The Lawletter Vol 34 No 6, August 6, 2010
In Murray v. City of Lawrenceburg, 925 N.E.2d 728 (Ind. 2010), the Supreme Court of Indiana recently held, among other things, that land being used as part of a docking site for a private riverboat casino had been taken by the City of Lawrenceburg and the Lawrenceburg Conservancy District for a public purpose or use. In Murray, the plaintiffs alleged that they were the owners of the land at issue, and they brought an action against the City and the Conservancy District to quiet title. The plaintiffs further alleged that in 1996 a quitclaim deed was recorded whereby a railroad company had attempted to deed the land at issue to the City. The court, opining for the first time that inverse condemnation was an exclusive remedy, held that the plaintiffs should have sued for inverse condemnation, not to quiet title—even though the City had a deed to the property and had never attempted to "take" the property. Accordingly, the plaintiffs were subject to the six-year statute of limitations applicable to an inverse condemnation action, which statute had expired prior to the plaintiffs' filing suit.
Among other arguments presented to the court, the plaintiffs asserted that inverse condemnation was inapplicable because any alleged taking was not for a public use. As alleged in the plaintiffs' complaint, the land at issue was part of a docking site for a riverboat casino operated by a private gaming company, which was leasing the land from the City. However, the court nevertheless held that the land had been taken for a public use. To support its conclusion, the court stated:
Plaintiffs also argue that inverse condemnation is inapplicable here because the taking was not for a public use. Defendants respond that providing public routes of access to a private business is a public use. Plaintiffs are correct that, if there were no public use, neither eminent domain nor inverse condemnation would apply. But we readily find a public use here. Whether a particular use is a public use is a question for the courts to determine. 11A Ind. L. Enc. Eminent Domain § 10, at 254 (2007). Specifically, in Indiana, the taking of private land to develop public access to private casinos has been held to be a public use. E.g., City of Hammond v. Marina Entm't Complex, Inc., 733 N.E.2d 958, 962 (Ind.Ct.App.2000). Other jurisdictions have also reached similar conclusions. See, e.g., Detroit v. Detroit Plaza Ltd. P'ship, 273 Mich.App. 260, 730 N.W.2d 523, 527 (2006); City of Atlantic City v. Cynwyd Inv., 148 N.J. 55, 689 A.2d 712, 713‑14 (1997).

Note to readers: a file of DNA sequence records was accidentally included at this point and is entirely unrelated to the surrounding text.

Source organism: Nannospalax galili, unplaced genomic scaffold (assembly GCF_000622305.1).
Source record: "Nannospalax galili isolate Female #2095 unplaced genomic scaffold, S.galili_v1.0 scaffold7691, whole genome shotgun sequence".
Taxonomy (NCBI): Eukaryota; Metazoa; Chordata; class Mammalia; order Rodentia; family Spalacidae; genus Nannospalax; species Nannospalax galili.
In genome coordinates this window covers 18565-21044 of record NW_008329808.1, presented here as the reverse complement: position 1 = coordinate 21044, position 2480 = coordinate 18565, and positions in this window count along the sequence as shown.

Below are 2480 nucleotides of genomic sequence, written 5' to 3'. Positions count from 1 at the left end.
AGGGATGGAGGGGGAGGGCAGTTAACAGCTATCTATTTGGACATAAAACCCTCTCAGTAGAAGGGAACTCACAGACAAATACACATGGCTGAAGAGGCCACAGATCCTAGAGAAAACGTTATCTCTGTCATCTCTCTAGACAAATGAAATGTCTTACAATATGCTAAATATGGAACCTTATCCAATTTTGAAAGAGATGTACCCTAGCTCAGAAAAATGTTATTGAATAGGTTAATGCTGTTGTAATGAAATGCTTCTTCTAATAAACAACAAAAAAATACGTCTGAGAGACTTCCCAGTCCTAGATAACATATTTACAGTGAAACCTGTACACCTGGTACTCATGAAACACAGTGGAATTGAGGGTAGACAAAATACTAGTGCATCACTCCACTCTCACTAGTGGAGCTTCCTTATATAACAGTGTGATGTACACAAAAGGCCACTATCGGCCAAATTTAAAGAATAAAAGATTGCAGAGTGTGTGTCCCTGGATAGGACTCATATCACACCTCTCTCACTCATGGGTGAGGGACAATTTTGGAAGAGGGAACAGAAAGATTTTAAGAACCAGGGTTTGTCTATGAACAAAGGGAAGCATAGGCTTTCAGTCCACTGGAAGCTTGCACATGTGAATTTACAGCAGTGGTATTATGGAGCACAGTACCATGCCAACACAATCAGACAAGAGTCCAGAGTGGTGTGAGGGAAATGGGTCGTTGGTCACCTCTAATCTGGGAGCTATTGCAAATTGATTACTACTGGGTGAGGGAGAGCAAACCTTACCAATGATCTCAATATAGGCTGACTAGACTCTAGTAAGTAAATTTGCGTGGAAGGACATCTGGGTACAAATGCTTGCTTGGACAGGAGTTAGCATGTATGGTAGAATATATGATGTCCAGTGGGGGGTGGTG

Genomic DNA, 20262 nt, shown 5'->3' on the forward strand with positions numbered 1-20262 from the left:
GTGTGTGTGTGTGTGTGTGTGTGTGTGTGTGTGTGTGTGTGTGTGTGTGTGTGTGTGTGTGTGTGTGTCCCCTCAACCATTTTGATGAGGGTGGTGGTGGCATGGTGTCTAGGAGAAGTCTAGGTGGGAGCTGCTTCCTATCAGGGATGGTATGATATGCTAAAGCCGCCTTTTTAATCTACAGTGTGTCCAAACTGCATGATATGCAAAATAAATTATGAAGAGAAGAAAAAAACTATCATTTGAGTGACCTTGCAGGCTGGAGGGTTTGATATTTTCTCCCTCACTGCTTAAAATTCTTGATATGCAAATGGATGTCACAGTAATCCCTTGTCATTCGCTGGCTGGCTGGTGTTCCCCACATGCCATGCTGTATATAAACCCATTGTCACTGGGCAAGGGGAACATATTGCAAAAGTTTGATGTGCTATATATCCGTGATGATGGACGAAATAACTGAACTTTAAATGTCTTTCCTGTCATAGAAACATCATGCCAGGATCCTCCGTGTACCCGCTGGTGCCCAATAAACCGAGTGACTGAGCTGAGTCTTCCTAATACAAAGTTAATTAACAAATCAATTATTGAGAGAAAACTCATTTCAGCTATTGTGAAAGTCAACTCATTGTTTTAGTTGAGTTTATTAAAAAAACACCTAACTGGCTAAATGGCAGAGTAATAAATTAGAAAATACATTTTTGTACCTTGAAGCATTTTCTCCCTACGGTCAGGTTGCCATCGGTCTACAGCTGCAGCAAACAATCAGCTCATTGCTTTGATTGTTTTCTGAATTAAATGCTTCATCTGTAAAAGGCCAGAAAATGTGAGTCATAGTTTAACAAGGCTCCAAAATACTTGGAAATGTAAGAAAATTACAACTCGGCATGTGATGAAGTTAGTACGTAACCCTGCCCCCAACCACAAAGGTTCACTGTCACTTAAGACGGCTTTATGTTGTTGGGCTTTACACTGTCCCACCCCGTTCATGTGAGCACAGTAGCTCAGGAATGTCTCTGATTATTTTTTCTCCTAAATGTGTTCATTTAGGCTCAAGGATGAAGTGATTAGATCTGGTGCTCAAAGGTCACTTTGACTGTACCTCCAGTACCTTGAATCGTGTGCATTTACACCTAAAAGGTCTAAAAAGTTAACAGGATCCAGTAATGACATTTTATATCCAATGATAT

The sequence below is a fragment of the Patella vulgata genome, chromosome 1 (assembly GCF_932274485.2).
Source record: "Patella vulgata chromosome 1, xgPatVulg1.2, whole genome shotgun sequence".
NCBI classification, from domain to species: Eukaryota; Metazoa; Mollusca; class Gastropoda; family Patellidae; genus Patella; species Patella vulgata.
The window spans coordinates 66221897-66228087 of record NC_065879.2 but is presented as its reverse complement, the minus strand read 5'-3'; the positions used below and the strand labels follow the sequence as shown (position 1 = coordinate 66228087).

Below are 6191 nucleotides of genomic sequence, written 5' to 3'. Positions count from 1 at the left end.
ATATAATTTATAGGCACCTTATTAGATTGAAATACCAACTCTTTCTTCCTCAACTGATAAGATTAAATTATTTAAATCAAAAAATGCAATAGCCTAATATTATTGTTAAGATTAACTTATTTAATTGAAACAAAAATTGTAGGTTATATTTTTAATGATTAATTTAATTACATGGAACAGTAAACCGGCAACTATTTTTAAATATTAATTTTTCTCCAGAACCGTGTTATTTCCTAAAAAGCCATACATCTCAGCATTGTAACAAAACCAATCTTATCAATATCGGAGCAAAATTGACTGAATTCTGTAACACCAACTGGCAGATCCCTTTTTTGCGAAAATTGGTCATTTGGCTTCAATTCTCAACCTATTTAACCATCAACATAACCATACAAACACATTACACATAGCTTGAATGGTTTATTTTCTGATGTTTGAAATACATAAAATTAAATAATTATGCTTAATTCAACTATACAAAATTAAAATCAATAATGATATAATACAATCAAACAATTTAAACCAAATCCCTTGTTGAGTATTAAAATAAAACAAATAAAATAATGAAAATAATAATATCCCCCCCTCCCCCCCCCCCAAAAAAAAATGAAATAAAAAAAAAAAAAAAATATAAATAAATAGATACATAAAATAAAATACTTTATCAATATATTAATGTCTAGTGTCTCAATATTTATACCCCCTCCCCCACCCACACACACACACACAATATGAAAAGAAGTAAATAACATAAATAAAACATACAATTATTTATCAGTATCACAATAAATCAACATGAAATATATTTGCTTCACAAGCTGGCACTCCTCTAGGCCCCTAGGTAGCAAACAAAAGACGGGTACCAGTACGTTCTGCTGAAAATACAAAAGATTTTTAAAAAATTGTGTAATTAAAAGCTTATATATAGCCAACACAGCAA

Id. at 733. Apparently the court was under the impression that the land at issue, which was part of a docking site for a private riverboat casino, provided a public route of access to the casino. However, the court failed to elaborate in what way a docking site, or the land at issue, provided a public route of access (i.e., a roadway or pedestrian overpass) to the casino. It appears that the real purpose of the docking site was to moor the privately owned riverboat casino to the shore of the Ohio River, not to provide public access to the casino.